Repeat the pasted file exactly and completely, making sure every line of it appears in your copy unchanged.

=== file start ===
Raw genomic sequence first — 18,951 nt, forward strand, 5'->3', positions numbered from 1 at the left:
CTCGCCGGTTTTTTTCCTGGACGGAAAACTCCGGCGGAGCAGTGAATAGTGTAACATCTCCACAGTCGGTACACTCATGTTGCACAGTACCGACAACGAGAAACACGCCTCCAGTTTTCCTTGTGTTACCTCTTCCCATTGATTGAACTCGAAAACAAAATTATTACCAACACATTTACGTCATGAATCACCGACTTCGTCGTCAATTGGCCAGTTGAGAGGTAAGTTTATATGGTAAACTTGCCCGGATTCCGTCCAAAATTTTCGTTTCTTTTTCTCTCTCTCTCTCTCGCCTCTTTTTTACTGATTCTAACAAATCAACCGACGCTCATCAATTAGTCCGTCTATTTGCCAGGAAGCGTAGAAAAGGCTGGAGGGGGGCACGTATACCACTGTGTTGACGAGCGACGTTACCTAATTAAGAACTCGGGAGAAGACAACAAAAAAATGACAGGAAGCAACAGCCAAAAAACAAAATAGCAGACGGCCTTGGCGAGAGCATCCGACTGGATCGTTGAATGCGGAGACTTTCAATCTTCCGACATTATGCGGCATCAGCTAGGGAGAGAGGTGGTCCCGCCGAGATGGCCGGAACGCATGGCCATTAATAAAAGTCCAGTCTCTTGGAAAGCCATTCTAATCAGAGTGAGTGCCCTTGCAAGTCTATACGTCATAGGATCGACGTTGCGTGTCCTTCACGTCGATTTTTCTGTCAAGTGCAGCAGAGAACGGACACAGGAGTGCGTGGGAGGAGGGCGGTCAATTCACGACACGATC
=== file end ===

Raw genomic sequence first — 18,951 nt, forward strand, 5'->3', positions numbered from 1 at the left:
CTCGCCGGTTTTTTTCCTGGACGGAAAACTCCGGCGGAGCAGTGAATAGTGTAACATCTCCACAGTCGGTACACTCATGTTGCACAGTACCGACAACGAGAAACACGCCTCCAGTTTTCCTTGTGTTACCTCTTCCCATTGATTGAACTCGAAAACAAAATTATTACCAACACATTTACGTCATGAATCACCGACTTCGTCGTCAATTGGCCAGTTGAGAGGTAAGTTTATATGGTAAACTTGCCCGGATTCCGTCCAAAATTTTCGTTTCTTTTTCTCTCTCTCTCTCTCGCCTCTTTTTTACTGATTCTAACAAATCAACCGACGCTCATCAATTAGTCCGTCTATTTGCCAGGAAGCGTAGAAAAGGCTGGAGGGGGGCACGTATACCACTGTGTTGACGAGCGACGTTACCTAATTAAGAACTCGGGAGAAGACAACAAAAAAATGACAGGAAGCAACAGCCAAAAAACAAAATAGCAGACGGCCTTGGCGAGAGCATCCGACTGGATCGTTGAATGCGGAGACTTTCAATCTTCCGACATTATGCGGCATCAGCTAGGGAGAGAGGTGGTCCCGCCGAGATGGCCGGAACGCATGGCCATTAATAAAAGTCCAGTCTCTTGGAAAGCCATTCTAATCAGAGTGAGTGCCCTTGCAAGTCTATACGTCATAGGATCGACGTTGCGTGTCCTTCACGTCGATTTTTCTGTCAAGTGCAGCAGAGAACGGACACAGGAGTGCGTGGGAGGAGGGCGGTCAATTCACGACACGATC